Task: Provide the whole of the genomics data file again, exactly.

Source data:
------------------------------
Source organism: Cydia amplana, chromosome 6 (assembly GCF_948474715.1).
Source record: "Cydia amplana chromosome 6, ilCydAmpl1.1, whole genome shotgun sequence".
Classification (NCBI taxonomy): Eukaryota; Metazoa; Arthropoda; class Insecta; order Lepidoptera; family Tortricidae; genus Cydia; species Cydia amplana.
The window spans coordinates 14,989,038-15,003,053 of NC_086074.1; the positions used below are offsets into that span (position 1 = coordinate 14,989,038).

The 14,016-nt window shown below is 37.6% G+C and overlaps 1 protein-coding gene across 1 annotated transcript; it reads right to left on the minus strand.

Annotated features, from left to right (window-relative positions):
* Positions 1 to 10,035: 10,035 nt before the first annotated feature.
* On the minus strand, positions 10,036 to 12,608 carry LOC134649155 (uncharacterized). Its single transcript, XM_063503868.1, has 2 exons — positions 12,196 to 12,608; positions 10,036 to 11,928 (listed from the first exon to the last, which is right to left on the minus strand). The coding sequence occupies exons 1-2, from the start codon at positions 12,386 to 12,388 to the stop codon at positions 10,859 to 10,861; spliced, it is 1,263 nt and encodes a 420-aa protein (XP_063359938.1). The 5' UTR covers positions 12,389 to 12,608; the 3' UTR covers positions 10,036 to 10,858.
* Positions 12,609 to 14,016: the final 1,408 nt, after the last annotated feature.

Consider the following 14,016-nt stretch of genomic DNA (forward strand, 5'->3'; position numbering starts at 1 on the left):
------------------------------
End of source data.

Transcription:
Source organism: Cydia amplana, chromosome 6 (assembly GCF_948474715.1).
Source record: "Cydia amplana chromosome 6, ilCydAmpl1.1, whole genome shotgun sequence".
Classification (NCBI taxonomy): Eukaryota; Metazoa; Arthropoda; class Insecta; order Lepidoptera; family Tortricidae; genus Cydia; species Cydia amplana.
The window spans coordinates 14,989,038-15,003,053 of NC_086074.1; the positions used below are offsets into that span (position 1 = coordinate 14,989,038).

The 14,016-nt window shown below is 37.6% G+C and overlaps 1 protein-coding gene across 1 annotated transcript; it reads right to left on the minus strand.

Annotated features, from left to right (window-relative positions):
* Positions 1 to 10,035: 10,035 nt before the first annotated feature.
* On the minus strand, positions 10,036 to 12,608 carry LOC134649155 (uncharacterized). Its single transcript, XM_063503868.1, has 2 exons — positions 12,196 to 12,608; positions 10,036 to 11,928 (listed from the first exon to the last, which is right to left on the minus strand). The coding sequence occupies exons 1-2, from the start codon at positions 12,386 to 12,388 to the stop codon at positions 10,859 to 10,861; spliced, it is 1,263 nt and encodes a 420-aa protein (XP_063359938.1). The 5' UTR covers positions 12,389 to 12,608; the 3' UTR covers positions 10,036 to 10,858.
* Positions 12,609 to 14,016: the final 1,408 nt, after the last annotated feature.

Consider the following 14,016-nt stretch of genomic DNA (forward strand, 5'->3'; position numbering starts at 1 on the left):